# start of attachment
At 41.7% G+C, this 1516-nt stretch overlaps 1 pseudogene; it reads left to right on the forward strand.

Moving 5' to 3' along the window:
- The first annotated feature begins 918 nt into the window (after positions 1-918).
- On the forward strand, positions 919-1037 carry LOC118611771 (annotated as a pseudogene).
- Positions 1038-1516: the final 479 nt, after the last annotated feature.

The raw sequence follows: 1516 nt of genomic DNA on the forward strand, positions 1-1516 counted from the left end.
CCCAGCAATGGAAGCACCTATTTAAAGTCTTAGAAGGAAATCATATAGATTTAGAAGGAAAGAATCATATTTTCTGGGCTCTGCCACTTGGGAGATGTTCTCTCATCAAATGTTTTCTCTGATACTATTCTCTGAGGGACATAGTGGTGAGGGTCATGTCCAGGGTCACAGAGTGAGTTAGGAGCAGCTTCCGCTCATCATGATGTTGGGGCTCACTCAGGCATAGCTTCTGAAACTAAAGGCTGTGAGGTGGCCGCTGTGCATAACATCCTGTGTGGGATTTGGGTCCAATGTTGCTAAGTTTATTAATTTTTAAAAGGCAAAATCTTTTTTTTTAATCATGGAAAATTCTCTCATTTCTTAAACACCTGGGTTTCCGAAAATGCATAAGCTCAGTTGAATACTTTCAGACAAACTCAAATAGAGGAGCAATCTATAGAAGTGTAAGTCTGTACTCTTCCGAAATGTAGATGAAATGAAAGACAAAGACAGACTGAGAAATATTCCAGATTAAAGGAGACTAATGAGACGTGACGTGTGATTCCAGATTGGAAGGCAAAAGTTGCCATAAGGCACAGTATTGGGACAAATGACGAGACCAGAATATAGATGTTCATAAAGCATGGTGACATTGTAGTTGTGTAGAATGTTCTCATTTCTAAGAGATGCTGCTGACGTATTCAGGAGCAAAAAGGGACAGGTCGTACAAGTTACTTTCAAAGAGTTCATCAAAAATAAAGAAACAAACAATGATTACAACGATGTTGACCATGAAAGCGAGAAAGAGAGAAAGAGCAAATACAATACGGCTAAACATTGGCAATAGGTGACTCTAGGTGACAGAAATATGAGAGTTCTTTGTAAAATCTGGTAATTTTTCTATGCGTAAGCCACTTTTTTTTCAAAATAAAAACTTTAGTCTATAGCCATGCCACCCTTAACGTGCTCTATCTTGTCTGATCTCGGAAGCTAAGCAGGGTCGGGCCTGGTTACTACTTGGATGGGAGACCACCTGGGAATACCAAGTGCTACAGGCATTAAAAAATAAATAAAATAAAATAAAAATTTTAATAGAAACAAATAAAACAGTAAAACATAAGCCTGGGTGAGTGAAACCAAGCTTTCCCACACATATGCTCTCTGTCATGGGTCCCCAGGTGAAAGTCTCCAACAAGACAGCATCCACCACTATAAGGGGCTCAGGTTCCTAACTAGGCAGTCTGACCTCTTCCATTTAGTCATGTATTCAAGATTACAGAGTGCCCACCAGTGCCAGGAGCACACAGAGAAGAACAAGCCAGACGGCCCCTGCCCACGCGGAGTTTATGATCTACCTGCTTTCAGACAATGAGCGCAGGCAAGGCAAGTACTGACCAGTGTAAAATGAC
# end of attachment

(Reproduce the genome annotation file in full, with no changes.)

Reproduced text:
At 41.7% G+C, this 1516-nt stretch overlaps 1 pseudogene; it reads left to right on the forward strand.

Moving 5' to 3' along the window:
- The first annotated feature begins 918 nt into the window (after positions 1-918).
- On the forward strand, positions 919-1037 carry LOC118611771 (annotated as a pseudogene).
- Positions 1038-1516: the final 479 nt, after the last annotated feature.

The raw sequence follows: 1516 nt of genomic DNA on the forward strand, positions 1-1516 counted from the left end.
CCCAGCAATGGAAGCACCTATTTAAAGTCTTAGAAGGAAATCATATAGATTTAGAAGGAAAGAATCATATTTTCTGGGCTCTGCCACTTGGGAGATGTTCTCTCATCAAATGTTTTCTCTGATACTATTCTCTGAGGGACATAGTGGTGAGGGTCATGTCCAGGGTCACAGAGTGAGTTAGGAGCAGCTTCCGCTCATCATGATGTTGGGGCTCACTCAGGCATAGCTTCTGAAACTAAAGGCTGTGAGGTGGCCGCTGTGCATAACATCCTGTGTGGGATTTGGGTCCAATGTTGCTAAGTTTATTAATTTTTAAAAGGCAAAATCTTTTTTTTTAATCATGGAAAATTCTCTCATTTCTTAAACACCTGGGTTTCCGAAAATGCATAAGCTCAGTTGAATACTTTCAGACAAACTCAAATAGAGGAGCAATCTATAGAAGTGTAAGTCTGTACTCTTCCGAAATGTAGATGAAATGAAAGACAAAGACAGACTGAGAAATATTCCAGATTAAAGGAGACTAATGAGACGTGACGTGTGATTCCAGATTGGAAGGCAAAAGTTGCCATAAGGCACAGTATTGGGACAAATGACGAGACCAGAATATAGATGTTCATAAAGCATGGTGACATTGTAGTTGTGTAGAATGTTCTCATTTCTAAGAGATGCTGCTGACGTATTCAGGAGCAAAAAGGGACAGGTCGTACAAGTTACTTTCAAAGAGTTCATCAAAAATAAAGAAACAAACAATGATTACAACGATGTTGACCATGAAAGCGAGAAAGAGAGAAAGAGCAAATACAATACGGCTAAACATTGGCAATAGGTGACTCTAGGTGACAGAAATATGAGAGTTCTTTGTAAAATCTGGTAATTTTTCTATGCGTAAGCCACTTTTTTTTCAAAATAAAAACTTTAGTCTATAGCCATGCCACCCTTAACGTGCTCTATCTTGTCTGATCTCGGAAGCTAAGCAGGGTCGGGCCTGGTTACTACTTGGATGGGAGACCACCTGGGAATACCAAGTGCTACAGGCATTAAAAAATAAATAAAATAAAATAAAAATTTTAATAGAAACAAATAAAACAGTAAAACATAAGCCTGGGTGAGTGAAACCAAGCTTTCCCACACATATGCTCTCTGTCATGGGTCCCCAGGTGAAAGTCTCCAACAAGACAGCATCCACCACTATAAGGGGCTCAGGTTCCTAACTAGGCAGTCTGACCTCTTCCATTTAGTCATGTATTCAAGATTACAGAGTGCCCACCAGTGCCAGGAGCACACAGAGAAGAACAAGCCAGACGGCCCCTGCCCACGCGGAGTTTATGATCTACCTGCTTTCAGACAATGAGCGCAGGCAAGGCAAGTACTGACCAGTGTAAAATGAC